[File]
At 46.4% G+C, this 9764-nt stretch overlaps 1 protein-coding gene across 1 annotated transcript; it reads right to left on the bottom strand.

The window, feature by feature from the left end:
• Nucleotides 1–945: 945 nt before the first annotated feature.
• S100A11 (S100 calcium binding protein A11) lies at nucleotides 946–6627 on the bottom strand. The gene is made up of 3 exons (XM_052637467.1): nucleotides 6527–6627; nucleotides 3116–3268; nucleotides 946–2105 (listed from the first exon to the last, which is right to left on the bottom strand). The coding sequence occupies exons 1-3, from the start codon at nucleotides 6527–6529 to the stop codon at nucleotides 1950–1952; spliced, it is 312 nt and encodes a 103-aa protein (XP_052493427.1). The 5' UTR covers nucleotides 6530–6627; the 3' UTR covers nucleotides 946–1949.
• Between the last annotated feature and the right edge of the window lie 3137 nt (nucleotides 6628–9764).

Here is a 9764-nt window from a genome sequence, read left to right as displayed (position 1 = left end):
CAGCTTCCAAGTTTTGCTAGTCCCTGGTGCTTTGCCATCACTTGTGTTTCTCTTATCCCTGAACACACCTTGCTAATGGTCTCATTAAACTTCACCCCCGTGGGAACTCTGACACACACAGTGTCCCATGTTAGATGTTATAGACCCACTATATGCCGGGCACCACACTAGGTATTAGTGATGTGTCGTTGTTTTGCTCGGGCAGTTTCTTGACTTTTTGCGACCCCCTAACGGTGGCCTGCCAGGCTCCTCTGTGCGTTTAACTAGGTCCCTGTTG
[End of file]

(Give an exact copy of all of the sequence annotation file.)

At 46.4% G+C, this 9764-nt stretch overlaps 1 protein-coding gene across 1 annotated transcript; it reads right to left on the bottom strand.

The window, feature by feature from the left end:
• Nucleotides 1–945: 945 nt before the first annotated feature.
• S100A11 (S100 calcium binding protein A11) lies at nucleotides 946–6627 on the bottom strand. The gene is made up of 3 exons (XM_052637467.1): nucleotides 6527–6627; nucleotides 3116–3268; nucleotides 946–2105 (listed from the first exon to the last, which is right to left on the bottom strand). The coding sequence occupies exons 1-3, from the start codon at nucleotides 6527–6529 to the stop codon at nucleotides 1950–1952; spliced, it is 312 nt and encodes a 103-aa protein (XP_052493427.1). The 5' UTR covers nucleotides 6530–6627; the 3' UTR covers nucleotides 946–1949.
• Between the last annotated feature and the right edge of the window lie 3137 nt (nucleotides 6628–9764).

Here is a 9764-nt window from a genome sequence, read left to right as displayed (position 1 = left end):
CAGCTTCCAAGTTTTGCTAGTCCCTGGTGCTTTGCCATCACTTGTGTTTCTCTTATCCCTGAACACACCTTGCTAATGGTCTCATTAAACTTCACCCCCGTGGGAACTCTGACACACACAGTGTCCCATGTTAGATGTTATAGACCCACTATATGCCGGGCACCACACTAGGTATTAGTGATGTGTCGTTGTTTTGCTCGGGCAGTTTCTTGACTTTTTGCGACCCCCTAACGGTGGCCTGCCAGGCTCCTCTGTGCGTTTAACTAGGTCCCTGTTG